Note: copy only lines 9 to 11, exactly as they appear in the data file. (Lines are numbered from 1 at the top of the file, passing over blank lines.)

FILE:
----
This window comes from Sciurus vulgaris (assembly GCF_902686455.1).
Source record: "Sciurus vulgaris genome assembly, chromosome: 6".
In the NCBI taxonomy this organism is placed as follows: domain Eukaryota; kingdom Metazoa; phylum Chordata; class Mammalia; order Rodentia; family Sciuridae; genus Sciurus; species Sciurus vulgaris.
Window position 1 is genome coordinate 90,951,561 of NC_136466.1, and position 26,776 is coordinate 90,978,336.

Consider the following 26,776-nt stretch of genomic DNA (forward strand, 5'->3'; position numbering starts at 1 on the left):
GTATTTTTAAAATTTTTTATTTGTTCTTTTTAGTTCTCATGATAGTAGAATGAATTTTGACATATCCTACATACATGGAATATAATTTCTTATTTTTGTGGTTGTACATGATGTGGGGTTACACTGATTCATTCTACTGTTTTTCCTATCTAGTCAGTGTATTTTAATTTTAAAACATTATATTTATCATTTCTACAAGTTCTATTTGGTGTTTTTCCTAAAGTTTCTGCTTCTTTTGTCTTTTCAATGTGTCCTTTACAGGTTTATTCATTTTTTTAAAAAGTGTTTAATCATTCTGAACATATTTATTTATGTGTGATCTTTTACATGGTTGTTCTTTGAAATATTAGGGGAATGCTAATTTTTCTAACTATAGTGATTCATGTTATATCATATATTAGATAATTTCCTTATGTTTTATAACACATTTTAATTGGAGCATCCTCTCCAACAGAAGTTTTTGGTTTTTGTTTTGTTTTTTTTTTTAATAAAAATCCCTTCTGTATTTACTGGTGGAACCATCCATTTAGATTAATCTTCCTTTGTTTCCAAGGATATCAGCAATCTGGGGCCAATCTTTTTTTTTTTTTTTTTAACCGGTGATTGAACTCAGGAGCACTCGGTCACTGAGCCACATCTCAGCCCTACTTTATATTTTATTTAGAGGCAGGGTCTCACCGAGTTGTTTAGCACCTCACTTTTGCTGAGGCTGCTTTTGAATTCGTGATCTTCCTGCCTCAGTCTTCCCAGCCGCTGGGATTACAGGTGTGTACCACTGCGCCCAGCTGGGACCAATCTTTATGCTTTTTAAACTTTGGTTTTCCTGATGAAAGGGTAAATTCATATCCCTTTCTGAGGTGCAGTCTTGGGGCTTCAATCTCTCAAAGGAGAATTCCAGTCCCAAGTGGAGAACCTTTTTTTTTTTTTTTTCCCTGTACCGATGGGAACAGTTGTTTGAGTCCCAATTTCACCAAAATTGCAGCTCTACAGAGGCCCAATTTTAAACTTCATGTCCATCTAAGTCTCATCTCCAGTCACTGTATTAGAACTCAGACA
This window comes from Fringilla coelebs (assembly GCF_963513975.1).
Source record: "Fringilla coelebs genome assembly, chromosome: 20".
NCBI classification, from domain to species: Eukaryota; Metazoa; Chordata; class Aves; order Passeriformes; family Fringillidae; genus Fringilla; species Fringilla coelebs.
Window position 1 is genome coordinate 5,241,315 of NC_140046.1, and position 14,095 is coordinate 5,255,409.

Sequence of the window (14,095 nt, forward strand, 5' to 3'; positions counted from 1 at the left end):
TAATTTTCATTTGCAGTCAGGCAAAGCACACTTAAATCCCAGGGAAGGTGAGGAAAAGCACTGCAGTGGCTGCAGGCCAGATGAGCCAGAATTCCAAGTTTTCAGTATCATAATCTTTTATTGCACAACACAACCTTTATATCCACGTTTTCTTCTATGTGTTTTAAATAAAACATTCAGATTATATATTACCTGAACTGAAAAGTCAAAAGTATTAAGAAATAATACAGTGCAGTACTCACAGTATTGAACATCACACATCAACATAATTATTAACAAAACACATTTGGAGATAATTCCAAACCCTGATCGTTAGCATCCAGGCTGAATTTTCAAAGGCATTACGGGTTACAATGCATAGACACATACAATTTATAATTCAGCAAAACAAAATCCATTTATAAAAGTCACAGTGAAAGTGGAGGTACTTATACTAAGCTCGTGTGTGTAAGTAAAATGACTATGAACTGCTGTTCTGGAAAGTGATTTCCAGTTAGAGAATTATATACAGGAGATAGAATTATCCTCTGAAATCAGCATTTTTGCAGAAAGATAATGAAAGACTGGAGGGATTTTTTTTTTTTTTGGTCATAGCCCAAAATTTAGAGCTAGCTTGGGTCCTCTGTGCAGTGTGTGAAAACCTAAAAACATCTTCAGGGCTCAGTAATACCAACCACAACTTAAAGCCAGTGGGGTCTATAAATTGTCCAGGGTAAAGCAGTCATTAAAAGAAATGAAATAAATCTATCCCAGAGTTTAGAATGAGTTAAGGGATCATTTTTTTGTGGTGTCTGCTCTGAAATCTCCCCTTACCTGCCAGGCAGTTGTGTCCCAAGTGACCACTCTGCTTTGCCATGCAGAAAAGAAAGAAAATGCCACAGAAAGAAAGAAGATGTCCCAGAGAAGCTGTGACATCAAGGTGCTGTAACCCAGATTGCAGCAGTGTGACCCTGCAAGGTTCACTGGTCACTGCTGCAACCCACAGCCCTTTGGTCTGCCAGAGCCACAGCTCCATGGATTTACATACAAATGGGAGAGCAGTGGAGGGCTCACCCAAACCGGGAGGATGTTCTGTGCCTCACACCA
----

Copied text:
NCBI classification, from domain to species: Eukaryota; Metazoa; Chordata; class Aves; order Passeriformes; family Fringillidae; genus Fringilla; species Fringilla coelebs.
Window position 1 is genome coordinate 5,241,315 of NC_140046.1, and position 14,095 is coordinate 5,255,409.

Sequence of the window (14,095 nt, forward strand, 5' to 3'; positions counted from 1 at the left end):